Competent Proofreading or Copy Editing

In the majority of cases, proofreading and copy editing are essentially the same thing so choosing either is fine.  This is just a check for spelling, grammar, punctuation, and correct word usage.  Readers will tolerate a handful of errors across an entire book, but if there are typos on the first page, they’re unlikely to read past Amazon’s free preview.

These are not real reviewers.

These are not real reviewers.

Real Reviews

This is absolutely vital: NEVER EVER have friends or family members write reviews for your book.  NEVER EVER pay for a book review.  Readers are smart.  They’re savvy.  They can absolutely tell when the reviews on your book are not authentic.

There are hundreds of blogs that will review self-published books.  You can also give your book away for free for a period of time in order to (hopefully) get a flood of reviews.  There are lots of tactics to use, but stuffing your Amazon or Goodreads page with fake reviews (I consider friend and relative reviews to be “fake” too) is not one of them!

6188273990_fed79f91faProfessional Presentation

Nobody is going to take your book seriously if the presentation is not professional.  Check over your book blurb/synopsis as well as your author bio and make sure they read as professional and error free.  Read through some traditionally-published book blurbs and author bios to get an idea of what to include.

Posting a professional looking author photo is also an absolute must.  If your Amazon author page has a pic of you on the sofa in your basement, readers will not take you seriously.

Conclusion

Readers have plenty of reasons not to take self-published books seriously.  Some of it is based in stigma and some of it is based in fact.  The bottom line is that readers will only take you as seriously as you take yourself. If you’re willing to invest in your book, readers will be willing to as well.

Crappy cover art, poor editing, typos, fake reviews, and an unprofessional presentation show readers that you don’t think your book is worth investing time and money into.  If it’s not worth it to you, why would they want to invest time or money into your book?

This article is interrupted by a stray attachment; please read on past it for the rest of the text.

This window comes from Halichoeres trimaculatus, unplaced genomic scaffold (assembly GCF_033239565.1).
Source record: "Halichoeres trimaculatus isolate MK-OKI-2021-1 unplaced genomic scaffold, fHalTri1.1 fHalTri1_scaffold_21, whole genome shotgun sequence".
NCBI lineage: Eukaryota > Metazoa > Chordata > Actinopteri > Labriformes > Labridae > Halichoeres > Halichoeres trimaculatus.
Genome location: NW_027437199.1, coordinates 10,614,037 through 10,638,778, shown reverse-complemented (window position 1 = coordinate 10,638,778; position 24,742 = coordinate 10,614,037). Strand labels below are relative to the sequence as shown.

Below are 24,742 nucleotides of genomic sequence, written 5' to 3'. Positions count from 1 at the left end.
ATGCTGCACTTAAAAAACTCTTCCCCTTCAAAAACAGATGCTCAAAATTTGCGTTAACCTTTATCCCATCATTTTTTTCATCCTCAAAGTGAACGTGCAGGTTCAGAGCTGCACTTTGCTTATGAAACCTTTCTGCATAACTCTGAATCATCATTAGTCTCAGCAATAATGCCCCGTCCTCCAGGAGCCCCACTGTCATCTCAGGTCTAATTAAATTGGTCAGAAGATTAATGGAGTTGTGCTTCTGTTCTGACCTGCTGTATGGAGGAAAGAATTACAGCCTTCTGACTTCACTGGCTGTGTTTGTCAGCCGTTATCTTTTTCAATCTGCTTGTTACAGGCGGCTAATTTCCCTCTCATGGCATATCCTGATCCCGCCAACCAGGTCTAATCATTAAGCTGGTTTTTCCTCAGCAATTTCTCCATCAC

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What (Not) to Say When People Ask Why You Self Published

6753518501_1ea26e8e87There are lots of reasons to self publish a book.  Some of them sound better than others.  So it’s a good idea to premeditate your response to the question: “Why did you self publish?”  Because, rude or not, people will ask  and they will judge your answer.

What Not to Say

“I tried to get an agent (or editor) but everyone rejected my book.”

Even if this is true, it makes you sound lame.  No one wants to read a book that no one wanted to publish.  If you attempted to go through traditional channels, just keep that to yourself and pretend like self publishing is what you wanted all along.

“The publishing industry wouldn’t know a good book if it smacked them in the head.”

Whether or not this statement is true isn’t the point.  It makes you look arrogant and delusional.  It also makes you sound like a sore loser.

“I don’t want to give royalties to an agent or publisher.”

This just makes you sound money grubbing.  People want to support artists who love their art, not ones out to make a quick buck.

“I don’t need an agent, editor, cover artist, [fill in the blank].”

Again, even if this is true, it just makes you sound arrogant.  Everybody needs help of some kind to make their book a reality.

“I can sell more and get rich on my own.”